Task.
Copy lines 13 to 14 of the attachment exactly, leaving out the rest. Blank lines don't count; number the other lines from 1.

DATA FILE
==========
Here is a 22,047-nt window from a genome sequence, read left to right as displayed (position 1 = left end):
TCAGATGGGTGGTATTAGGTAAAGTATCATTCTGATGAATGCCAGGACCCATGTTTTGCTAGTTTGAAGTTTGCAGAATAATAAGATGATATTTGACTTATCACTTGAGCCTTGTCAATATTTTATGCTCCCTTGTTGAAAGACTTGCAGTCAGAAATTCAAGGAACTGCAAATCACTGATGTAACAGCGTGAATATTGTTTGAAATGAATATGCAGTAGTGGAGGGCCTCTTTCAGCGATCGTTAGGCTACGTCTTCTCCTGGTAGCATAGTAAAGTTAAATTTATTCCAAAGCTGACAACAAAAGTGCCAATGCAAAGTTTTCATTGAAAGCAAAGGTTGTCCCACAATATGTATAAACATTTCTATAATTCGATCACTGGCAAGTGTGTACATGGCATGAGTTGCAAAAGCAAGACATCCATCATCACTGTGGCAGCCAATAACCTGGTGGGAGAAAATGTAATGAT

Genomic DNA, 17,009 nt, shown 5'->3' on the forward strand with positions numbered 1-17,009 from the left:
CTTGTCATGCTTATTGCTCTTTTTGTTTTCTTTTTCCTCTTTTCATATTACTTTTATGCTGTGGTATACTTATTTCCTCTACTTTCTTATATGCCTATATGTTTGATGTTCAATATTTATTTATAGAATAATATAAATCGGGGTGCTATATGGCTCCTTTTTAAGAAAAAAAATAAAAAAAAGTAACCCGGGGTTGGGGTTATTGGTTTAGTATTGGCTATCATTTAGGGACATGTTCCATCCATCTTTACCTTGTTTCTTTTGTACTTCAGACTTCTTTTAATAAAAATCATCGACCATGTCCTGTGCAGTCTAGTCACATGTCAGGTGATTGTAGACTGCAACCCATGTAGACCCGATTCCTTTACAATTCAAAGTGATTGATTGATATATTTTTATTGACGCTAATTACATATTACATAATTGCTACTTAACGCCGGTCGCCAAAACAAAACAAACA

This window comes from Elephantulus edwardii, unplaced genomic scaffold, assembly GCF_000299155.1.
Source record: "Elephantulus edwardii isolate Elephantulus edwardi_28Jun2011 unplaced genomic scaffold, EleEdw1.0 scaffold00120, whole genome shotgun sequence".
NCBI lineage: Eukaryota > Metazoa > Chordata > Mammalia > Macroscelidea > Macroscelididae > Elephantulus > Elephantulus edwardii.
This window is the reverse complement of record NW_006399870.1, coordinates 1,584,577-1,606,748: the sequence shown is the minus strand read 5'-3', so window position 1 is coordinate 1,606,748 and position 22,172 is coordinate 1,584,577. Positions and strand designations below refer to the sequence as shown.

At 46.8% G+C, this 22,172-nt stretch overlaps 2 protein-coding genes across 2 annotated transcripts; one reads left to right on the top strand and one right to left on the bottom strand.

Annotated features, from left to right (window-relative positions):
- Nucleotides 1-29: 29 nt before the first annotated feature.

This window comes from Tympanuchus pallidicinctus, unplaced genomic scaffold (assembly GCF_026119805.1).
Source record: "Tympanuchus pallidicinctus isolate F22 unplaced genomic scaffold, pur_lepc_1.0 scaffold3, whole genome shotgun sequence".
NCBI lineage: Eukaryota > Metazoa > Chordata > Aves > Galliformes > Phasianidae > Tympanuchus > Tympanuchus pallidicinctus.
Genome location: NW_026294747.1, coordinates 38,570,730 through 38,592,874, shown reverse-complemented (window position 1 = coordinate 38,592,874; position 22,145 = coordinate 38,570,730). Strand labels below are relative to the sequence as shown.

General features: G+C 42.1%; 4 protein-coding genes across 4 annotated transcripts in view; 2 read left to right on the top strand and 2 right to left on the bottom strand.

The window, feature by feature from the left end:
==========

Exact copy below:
Source record: "Tympanuchus pallidicinctus isolate F22 unplaced genomic scaffold, pur_lepc_1.0 scaffold3, whole genome shotgun sequence".
NCBI lineage: Eukaryota > Metazoa > Chordata > Aves > Galliformes > Phasianidae > Tympanuchus > Tympanuchus pallidicinctus.